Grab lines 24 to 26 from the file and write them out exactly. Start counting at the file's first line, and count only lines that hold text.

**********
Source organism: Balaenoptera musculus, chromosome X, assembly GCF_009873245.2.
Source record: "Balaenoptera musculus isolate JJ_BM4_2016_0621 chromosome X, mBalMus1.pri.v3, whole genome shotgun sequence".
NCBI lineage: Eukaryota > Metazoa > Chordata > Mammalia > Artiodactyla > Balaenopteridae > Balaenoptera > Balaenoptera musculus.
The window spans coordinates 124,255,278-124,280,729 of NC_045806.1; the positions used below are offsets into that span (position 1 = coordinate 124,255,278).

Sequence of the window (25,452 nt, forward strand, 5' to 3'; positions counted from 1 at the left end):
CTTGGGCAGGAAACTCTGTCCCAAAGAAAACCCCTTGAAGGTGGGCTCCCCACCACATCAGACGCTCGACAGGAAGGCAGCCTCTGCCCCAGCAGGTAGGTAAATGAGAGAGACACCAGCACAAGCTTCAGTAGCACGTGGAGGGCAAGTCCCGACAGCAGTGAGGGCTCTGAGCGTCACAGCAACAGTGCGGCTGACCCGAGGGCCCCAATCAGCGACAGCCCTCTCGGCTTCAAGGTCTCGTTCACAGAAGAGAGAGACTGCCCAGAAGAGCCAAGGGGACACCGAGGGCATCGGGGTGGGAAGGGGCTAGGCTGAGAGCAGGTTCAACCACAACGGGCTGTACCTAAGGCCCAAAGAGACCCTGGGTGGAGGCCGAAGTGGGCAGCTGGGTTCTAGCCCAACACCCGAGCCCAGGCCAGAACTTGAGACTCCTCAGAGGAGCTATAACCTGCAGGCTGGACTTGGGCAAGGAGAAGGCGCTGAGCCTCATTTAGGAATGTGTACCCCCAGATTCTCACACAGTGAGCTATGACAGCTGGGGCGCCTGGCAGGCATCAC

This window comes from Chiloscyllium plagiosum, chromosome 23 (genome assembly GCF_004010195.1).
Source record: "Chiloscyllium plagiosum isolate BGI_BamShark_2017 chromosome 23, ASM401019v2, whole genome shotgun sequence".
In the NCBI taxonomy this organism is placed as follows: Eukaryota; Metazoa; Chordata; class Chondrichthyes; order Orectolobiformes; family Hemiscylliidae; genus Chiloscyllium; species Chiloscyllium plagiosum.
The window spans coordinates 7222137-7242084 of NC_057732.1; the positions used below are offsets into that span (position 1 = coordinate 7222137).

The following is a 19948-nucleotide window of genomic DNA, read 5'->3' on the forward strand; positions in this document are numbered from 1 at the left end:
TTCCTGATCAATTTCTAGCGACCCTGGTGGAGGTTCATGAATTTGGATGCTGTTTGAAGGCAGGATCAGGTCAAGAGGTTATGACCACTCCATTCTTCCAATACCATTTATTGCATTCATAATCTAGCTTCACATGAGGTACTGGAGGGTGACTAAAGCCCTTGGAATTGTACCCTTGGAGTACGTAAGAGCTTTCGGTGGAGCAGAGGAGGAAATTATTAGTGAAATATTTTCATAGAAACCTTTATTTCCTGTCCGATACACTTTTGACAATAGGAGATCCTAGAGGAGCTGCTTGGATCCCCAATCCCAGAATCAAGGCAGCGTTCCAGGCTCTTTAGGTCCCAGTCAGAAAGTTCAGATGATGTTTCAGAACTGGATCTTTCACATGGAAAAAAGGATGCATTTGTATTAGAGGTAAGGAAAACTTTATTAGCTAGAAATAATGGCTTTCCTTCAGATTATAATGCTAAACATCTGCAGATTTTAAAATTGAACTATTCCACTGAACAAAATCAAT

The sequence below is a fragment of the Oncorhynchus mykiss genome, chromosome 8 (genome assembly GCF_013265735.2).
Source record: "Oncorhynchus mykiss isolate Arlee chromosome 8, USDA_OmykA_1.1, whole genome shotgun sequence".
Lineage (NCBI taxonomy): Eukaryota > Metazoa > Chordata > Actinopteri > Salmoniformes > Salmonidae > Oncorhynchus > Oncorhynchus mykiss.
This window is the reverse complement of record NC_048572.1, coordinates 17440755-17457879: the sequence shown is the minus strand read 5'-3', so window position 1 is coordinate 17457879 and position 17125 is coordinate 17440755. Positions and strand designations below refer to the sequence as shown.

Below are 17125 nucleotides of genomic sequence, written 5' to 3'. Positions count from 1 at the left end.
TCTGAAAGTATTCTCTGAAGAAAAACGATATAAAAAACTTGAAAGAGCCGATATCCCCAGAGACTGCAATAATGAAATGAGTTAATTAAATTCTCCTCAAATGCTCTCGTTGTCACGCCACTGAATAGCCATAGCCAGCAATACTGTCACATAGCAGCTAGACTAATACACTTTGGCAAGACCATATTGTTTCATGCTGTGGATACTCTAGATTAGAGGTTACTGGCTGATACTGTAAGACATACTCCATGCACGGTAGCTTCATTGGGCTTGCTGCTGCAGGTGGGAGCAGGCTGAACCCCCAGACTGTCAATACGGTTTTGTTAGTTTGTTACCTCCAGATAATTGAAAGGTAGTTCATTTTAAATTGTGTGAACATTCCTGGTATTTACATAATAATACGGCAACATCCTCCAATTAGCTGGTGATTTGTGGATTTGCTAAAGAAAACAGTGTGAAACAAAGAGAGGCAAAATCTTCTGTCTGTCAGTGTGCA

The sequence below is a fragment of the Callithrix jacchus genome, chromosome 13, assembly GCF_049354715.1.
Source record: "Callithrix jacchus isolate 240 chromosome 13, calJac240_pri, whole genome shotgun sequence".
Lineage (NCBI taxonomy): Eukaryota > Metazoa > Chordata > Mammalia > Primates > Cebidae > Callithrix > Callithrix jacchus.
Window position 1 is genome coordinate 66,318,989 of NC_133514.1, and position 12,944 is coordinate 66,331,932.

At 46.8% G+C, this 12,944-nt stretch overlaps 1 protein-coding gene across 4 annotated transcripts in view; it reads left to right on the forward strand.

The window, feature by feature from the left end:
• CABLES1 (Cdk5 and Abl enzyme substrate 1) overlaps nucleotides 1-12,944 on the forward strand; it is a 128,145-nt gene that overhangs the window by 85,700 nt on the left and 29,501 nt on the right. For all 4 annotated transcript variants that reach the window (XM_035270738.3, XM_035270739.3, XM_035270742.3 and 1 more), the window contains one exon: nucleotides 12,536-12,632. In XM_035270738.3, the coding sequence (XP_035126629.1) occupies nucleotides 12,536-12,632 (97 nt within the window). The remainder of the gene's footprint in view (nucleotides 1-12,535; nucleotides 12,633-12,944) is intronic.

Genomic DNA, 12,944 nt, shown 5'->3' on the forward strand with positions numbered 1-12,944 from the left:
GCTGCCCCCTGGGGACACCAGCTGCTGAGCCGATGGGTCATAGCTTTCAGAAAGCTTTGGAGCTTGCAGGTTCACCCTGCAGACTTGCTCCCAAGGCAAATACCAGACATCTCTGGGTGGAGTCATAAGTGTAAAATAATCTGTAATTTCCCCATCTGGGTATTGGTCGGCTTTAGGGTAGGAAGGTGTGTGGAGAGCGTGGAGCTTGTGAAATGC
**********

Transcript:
The window, feature by feature from the left end:
• CABLES1 (Cdk5 and Abl enzyme substrate 1) overlaps nucleotides 1-12,944 on the forward strand; it is a 128,145-nt gene that overhangs the window by 85,700 nt on the left and 29,501 nt on the right. For all 4 annotated transcript variants that reach the window (XM_035270738.3, XM_035270739.3, XM_035270742.3 and 1 more), the window contains one exon: nucleotides 12,536-12,632. In XM_035270738.3, the coding sequence (XP_035126629.1) occupies nucleotides 12,536-12,632 (97 nt within the window). The remainder of the gene's footprint in view (nucleotides 1-12,535; nucleotides 12,633-12,944) is intronic.

Genomic DNA, 12,944 nt, shown 5'->3' on the forward strand with positions numbered 1-12,944 from the left: